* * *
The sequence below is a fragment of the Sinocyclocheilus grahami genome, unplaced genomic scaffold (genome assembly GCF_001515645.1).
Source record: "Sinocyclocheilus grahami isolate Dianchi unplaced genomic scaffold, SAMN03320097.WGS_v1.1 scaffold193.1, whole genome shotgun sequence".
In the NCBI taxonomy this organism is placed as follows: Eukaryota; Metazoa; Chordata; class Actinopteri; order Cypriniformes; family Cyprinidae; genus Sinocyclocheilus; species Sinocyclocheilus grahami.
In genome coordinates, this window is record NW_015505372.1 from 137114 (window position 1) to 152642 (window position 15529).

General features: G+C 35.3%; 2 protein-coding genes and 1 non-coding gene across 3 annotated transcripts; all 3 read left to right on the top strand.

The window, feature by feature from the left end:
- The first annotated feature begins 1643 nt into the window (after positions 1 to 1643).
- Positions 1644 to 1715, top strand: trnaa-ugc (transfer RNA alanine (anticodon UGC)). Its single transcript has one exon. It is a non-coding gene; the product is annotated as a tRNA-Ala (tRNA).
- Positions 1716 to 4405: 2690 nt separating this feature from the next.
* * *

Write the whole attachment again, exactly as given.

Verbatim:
The sequence below is a fragment of the Sinocyclocheilus grahami genome, unplaced genomic scaffold (genome assembly GCF_001515645.1).
Source record: "Sinocyclocheilus grahami isolate Dianchi unplaced genomic scaffold, SAMN03320097.WGS_v1.1 scaffold193.1, whole genome shotgun sequence".
In the NCBI taxonomy this organism is placed as follows: Eukaryota; Metazoa; Chordata; class Actinopteri; order Cypriniformes; family Cyprinidae; genus Sinocyclocheilus; species Sinocyclocheilus grahami.
In genome coordinates, this window is record NW_015505372.1 from 137114 (window position 1) to 152642 (window position 15529).

General features: G+C 35.3%; 2 protein-coding genes and 1 non-coding gene across 3 annotated transcripts; all 3 read left to right on the top strand.

The window, feature by feature from the left end:
- The first annotated feature begins 1643 nt into the window (after positions 1 to 1643).
- Positions 1644 to 1715, top strand: trnaa-ugc (transfer RNA alanine (anticodon UGC)). Its single transcript has one exon. It is a non-coding gene; the product is annotated as a tRNA-Ala (tRNA).
- Positions 1716 to 4405: 2690 nt separating this feature from the next.